Trading Happiness for Joy

At the beginning of the school year, our headmaster asked everyone to write a personal professional goal. I’m sure many focused on classroom management, lesson planning, sequencing or myriad of other teacher-related professional goals. But me? Mine was simple – and utterly difficult. A goal people work at their whole lives. Mine was – Be Happy. Yes, be happy. Two small words that pack so much punch, while simultaneously leaving you saying, “whatever that means….” For me – a person who tends to be overly critical, perfectionistic, ever self-improving and what I often call “realistic” (which is really code for a less dramatic pessimist) – being happy meant being more flexible, relaxed, open, and able to let things go in my life. It also meant enjoying my family and students as more than little vessels that I can task-master around. And when I made this goal in August, a small nagging little voice in my head said, “are you sure? When you make goals like this God often tests you.” I rolled my eyes.

And so the year began  – with eye rolling, just what every truly happy person does. But really it started off well. My class this year is great. They are fun, excited about learning, easy and perfect for me because they are so task-oriented. Truly, I give them a task or directions and they get right to it (well most of them because you know….there are always those few….). I have never felt calmer or more at ease with myself. I have laughed – really laughed – with them this year, and been sillier than I have been with other classes. I have invested in getting to know them and introducing them to my family. We have a mutual love and respect for each other. Maybe year six of teaching does that to you. Or maybe they are special. Or maybe being a mom has made me more comfortable in my own skin. Whatever the reason – I have never felt happier. “Be happy!,” I excitedly exclaimed.

And then as the school year continued and Britton and Charlotte grew, we started to really seriously talk about moving. Just when I was starting to feel happy, I had to work through all of the emotions of leaving a place that has helped me grow up. I now felt nervous, sad, anxious, happy all at once. I also felt like I might be losing my identity by becoming a stay-at-home mom. I’ve always worked, always been doing school, who would I be now? The more I worked through it though, the more I realized maybe I could be happy doing that was well. I wasn’t sure yet, but I just kept chanting, “be happy, be happy,” hoping that my Dory-like attitude would make it come true.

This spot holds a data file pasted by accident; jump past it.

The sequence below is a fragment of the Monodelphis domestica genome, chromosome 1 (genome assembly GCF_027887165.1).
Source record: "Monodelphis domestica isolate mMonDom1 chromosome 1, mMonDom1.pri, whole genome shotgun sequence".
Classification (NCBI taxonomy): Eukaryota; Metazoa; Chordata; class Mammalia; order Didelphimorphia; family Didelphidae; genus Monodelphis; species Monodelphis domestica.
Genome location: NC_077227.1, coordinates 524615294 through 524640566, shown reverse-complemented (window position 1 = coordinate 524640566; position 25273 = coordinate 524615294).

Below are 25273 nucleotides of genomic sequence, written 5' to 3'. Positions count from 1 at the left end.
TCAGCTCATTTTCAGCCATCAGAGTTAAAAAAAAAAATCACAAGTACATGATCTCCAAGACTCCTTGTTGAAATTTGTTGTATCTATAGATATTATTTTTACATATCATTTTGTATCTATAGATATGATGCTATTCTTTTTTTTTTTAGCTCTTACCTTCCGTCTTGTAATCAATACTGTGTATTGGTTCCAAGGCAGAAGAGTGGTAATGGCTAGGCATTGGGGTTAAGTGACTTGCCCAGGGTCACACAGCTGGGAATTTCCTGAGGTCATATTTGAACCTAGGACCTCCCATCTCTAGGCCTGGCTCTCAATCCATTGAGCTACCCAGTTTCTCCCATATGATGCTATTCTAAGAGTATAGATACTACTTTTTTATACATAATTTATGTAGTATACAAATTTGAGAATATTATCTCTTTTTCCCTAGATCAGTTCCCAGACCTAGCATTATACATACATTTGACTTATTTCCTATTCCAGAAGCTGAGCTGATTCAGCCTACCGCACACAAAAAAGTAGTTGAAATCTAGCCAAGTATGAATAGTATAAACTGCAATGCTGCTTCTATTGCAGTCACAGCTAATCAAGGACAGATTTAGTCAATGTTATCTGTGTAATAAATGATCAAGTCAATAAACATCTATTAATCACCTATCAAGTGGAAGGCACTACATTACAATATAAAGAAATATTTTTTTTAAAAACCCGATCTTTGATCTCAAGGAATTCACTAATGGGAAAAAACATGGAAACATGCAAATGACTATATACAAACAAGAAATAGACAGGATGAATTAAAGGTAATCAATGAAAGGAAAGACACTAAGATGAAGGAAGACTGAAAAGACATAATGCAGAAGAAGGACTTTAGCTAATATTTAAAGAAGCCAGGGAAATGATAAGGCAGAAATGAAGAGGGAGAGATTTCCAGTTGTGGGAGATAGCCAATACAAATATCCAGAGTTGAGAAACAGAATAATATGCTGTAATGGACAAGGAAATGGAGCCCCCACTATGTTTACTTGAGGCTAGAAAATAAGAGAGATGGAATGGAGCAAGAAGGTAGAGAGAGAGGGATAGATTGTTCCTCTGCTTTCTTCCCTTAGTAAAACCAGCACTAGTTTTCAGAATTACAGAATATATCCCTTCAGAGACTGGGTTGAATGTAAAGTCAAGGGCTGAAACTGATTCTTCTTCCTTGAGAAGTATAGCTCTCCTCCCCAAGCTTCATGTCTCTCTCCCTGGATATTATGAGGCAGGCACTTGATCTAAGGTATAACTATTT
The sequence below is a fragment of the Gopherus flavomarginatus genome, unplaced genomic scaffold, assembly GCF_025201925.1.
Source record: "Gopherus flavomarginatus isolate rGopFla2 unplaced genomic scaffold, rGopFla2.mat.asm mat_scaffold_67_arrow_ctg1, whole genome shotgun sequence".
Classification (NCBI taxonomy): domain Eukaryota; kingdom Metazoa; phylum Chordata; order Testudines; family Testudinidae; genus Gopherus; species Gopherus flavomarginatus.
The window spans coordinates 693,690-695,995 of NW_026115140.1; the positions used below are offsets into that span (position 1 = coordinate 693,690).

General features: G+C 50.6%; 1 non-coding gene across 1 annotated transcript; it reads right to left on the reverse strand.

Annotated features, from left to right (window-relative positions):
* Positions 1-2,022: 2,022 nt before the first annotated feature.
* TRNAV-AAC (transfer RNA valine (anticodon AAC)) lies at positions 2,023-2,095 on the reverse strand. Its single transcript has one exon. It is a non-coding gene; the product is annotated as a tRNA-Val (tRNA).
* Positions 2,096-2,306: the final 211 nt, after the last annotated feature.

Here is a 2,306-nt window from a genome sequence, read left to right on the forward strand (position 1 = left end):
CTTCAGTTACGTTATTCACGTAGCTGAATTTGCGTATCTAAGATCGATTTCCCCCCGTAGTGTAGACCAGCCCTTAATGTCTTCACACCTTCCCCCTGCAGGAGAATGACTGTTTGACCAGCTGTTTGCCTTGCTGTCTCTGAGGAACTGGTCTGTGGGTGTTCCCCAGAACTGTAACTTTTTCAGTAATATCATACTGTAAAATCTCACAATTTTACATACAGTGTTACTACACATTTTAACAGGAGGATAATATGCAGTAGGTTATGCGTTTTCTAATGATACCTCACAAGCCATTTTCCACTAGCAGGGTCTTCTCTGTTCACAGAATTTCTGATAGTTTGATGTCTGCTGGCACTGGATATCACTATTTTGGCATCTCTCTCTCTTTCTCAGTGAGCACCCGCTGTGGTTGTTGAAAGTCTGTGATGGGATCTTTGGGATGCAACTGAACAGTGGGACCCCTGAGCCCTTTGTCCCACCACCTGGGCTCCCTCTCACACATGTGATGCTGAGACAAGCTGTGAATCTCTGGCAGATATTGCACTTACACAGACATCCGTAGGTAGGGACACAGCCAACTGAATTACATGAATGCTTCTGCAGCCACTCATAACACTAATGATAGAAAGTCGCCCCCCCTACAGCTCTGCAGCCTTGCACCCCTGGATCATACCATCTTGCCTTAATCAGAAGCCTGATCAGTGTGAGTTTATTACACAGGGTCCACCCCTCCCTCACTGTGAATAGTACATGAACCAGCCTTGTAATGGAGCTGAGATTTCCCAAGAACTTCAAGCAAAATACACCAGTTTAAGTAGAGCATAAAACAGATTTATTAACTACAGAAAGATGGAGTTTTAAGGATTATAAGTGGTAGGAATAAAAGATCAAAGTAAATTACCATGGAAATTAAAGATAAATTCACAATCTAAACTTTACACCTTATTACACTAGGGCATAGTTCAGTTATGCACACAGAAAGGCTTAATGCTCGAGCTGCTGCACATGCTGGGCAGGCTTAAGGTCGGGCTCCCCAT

But that little voice in August was right. And it recently emerged full-force, hand on hip, three snaps in the air finger wagging, and said in it’s sassiest voice, “I told you so. I told you, you would be tested. You didn’t listen.” or maybe life just happened. It’s hard to tell sometimes.

On February 27th, our sitter told us she could no longer watch our kids effective March 1. The next day would be her last. All her reasons for leaving only made us more upset. So I panicked and did what every person in the history of the entire world has done when things aren’t going well – I called my mom. And she re-arranged her life to fly out on Wednesday and watch the kids for a week or so, while we scrambled to find a permanent arrangement. But all we found were waiting lists, prices we couldn’t hope to afford, and dead ends. In fact, we are still searching for somewhere for them to go. And I attempted to whisper into a tear-stained pillow  – be happy.

Then the following week, my fourth grade team and I underwent some major changes. This change required re-arranging teachers, adding responsibilities, and asking what seemed like endless questions. And so through rather gritted teeth, I grumbled “be happy.” But I didn’t feel happy.

Then I started thinking. None of these situations are happy ones – frustrating? Yes. frightening? Yes. Sad? Yes. Emotionally draining? Yes. But happy? No. And the more I tried to be happy the faker I felt. Happiness seems to cause us to deny our true situations, to mask over the reality of what we feel, to put on a smile and nod “fine” when we are really dying inside.

I realized maybe happiness was the wrong goal. Maybe I should have been attempting to find joy. God-filled joy, which acknowledges the hardship of one’s circumstances, but also turns your eyes back up to the heavens, and helps you to say, ” Everything seems bad, but God is still good.” It doesn’t put a smiling mask on your face, disguising the realness of life; instead, it gently tilts your chin up to help you see beyond the dust and dirt at your feet, to see the life that still exists. It lifts us out of the mire we feel stuck in, and helps us to say, “Lord, I trust you.”

Joy is realizing that although you need a shoulder to lean on or even to cry on, that you are lucky to have so many friends who have lovingly outstretched their arms to you, attempting to safeguard you from a small part of the storm.

Joy may not be loud. It may not be had with jumping or skipping or a sprawling smile. In fact, it is often just a “small and broken hallelujah.” But it is also deeper than happiness. It is deeper than happiness because it reveals more than it masks. It is deeper because it is from God, who acknowledges our sufferings, but loves us through them. He even calls us to rejoice in them.

I know that happiness will return one day, but right now I will keep working on finding joy.

And so this song has become my new mantra:

Although we are weeping
Lord, help us keep sowing
The seeds of Your Kingdom
For the day You will reap them
Your sheaves we will carry
Lord, please do not tarry
All those who sow weeping will go out with songs of joy

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Three of my biggest reasons to have joy!

 

 

 

 

 

 

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